What is the difference between these two type declarations? The second one is wrong but I can't convince myself why it should be wrong. Is it because Int not a constraint class and it is only an instance of one? My curiousity is why #1 can't be written in the form of #2. I apologise if I am using wrong terminology as type, class and constraint class are used with not much distinction. To add context, this problem is to find a function that will find an element by passing in a list and an index argument. elementAt''' ::[a]-> Int ->a -- #1 elementAt''' [] _= error "list is empty" elementAt''' list index | (index < 1) = error "index has to be positive number" | otherwise= list !! (index-1) elementAt'''' ::(Int b)=>[a]-> b ->a -- #2 elementAt'''' [] _= error "list is empty" elementAt'''' list index | (index < 1) = error "index has to be positive number" | otherwise= list !! (index-1) Thank you. I just began learning Haskell. Yours sincerely, Justin I check my email at 9AM and 4PM everyday If you have an EMERGENCY, contact me at +447938674419(UK) or +60125056192(Malaysia) _______________________________________________ Beginners mailing list [hidden email] http://mail.haskell.org/cgi-bin/mailman/listinfo/beginners |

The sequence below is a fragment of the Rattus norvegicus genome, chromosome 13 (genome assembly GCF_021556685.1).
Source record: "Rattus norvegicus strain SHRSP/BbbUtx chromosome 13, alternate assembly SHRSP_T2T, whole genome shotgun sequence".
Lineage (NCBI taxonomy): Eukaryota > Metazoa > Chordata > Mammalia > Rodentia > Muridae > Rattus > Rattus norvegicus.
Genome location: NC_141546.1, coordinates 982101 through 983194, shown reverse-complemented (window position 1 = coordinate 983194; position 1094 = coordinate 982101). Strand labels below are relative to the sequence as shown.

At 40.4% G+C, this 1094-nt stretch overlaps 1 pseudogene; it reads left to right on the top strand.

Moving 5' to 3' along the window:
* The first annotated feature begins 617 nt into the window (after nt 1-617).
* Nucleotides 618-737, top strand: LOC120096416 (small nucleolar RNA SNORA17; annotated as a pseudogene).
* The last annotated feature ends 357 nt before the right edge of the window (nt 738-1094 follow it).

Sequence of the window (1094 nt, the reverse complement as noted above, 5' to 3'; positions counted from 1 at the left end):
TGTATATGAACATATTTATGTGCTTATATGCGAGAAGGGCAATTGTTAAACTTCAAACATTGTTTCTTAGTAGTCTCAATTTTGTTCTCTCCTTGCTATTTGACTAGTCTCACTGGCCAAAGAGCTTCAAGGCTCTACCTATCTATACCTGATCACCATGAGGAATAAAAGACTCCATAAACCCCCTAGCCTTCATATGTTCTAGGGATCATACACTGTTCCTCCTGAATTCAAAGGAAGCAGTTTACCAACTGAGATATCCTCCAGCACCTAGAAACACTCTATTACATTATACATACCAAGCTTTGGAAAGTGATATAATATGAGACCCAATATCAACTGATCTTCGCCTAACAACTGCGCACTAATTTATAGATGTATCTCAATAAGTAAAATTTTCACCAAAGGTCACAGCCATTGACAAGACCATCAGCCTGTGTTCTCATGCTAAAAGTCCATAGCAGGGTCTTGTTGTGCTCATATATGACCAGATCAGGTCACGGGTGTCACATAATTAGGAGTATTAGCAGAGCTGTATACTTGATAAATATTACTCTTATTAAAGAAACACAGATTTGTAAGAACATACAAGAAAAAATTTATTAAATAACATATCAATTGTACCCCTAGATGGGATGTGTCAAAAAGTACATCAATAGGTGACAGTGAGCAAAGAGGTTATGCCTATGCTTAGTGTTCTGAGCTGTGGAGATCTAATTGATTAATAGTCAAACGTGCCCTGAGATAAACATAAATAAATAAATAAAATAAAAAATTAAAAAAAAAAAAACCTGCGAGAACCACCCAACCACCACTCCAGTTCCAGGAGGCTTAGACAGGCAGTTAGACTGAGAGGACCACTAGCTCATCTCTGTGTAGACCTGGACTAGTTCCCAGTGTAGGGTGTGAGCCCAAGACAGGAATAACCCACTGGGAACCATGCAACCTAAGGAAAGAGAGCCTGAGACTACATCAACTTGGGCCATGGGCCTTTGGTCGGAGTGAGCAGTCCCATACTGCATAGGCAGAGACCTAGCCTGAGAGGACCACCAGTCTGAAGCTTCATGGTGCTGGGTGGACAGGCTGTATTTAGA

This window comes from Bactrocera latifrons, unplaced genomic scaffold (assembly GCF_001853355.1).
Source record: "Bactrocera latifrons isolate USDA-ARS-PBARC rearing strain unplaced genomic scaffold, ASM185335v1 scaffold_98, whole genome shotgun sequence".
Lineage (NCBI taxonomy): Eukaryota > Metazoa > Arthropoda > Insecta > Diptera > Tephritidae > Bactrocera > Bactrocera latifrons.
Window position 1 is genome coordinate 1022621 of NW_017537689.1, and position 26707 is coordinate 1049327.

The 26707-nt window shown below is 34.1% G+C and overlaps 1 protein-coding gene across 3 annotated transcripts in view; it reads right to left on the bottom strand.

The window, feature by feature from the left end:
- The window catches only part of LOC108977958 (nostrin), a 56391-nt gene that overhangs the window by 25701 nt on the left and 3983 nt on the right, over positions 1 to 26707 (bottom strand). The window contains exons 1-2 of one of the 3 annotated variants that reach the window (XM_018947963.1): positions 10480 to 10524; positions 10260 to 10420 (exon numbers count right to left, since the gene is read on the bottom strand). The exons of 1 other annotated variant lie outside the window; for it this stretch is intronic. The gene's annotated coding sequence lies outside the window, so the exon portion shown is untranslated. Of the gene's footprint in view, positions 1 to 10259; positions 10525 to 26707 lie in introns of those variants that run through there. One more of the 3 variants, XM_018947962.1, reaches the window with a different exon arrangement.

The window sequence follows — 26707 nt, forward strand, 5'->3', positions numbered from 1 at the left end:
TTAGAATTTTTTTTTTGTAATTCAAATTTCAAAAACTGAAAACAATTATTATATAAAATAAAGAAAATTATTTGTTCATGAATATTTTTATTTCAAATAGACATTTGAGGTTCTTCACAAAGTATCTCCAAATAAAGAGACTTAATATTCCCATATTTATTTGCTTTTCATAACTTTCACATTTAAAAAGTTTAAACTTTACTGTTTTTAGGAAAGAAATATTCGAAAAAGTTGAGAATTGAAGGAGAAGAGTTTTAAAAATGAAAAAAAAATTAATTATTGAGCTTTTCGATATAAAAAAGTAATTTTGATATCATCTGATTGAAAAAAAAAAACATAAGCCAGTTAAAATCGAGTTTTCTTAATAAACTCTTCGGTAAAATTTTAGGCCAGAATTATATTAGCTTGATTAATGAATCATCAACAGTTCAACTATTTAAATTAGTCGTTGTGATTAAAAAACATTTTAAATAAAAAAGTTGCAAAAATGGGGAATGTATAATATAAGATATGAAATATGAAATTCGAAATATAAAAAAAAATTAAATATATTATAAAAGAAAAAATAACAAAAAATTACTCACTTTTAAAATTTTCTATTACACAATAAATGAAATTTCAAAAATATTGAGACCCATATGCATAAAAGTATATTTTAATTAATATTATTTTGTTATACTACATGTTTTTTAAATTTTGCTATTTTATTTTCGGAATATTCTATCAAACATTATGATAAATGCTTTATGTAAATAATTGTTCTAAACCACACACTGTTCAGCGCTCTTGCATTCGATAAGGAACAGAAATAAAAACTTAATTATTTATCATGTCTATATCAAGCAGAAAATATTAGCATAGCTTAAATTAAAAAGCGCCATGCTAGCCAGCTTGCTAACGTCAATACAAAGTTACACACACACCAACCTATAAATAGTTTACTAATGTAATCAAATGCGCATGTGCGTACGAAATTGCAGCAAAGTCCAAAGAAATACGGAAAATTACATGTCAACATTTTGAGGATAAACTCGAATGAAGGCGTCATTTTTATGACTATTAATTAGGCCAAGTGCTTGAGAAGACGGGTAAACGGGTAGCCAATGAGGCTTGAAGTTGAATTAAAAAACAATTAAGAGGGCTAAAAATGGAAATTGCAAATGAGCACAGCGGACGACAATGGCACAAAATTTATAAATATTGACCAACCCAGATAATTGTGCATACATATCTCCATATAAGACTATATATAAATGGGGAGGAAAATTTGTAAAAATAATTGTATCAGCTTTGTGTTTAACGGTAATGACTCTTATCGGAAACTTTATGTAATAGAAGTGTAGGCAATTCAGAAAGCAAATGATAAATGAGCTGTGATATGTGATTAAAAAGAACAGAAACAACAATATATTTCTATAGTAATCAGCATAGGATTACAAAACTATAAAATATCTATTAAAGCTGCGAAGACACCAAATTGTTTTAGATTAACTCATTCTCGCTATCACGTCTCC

Indeed "Int b" is not a valid constraint: the kind of "Int" is Type (or "*") as GHC reports: > Expecting one fewer arguments to ‘Int’ A valid constraint would be "Int ~ b" as in the following
example. But I don't see why you would do this in this case,
especially if you are beginning with Haskell. It complicates the
code for no gain. {-# LANGUAGE TypeFamilies #-}
Cheers On 28/03/2018 20:19, Justin Thong
wrote:
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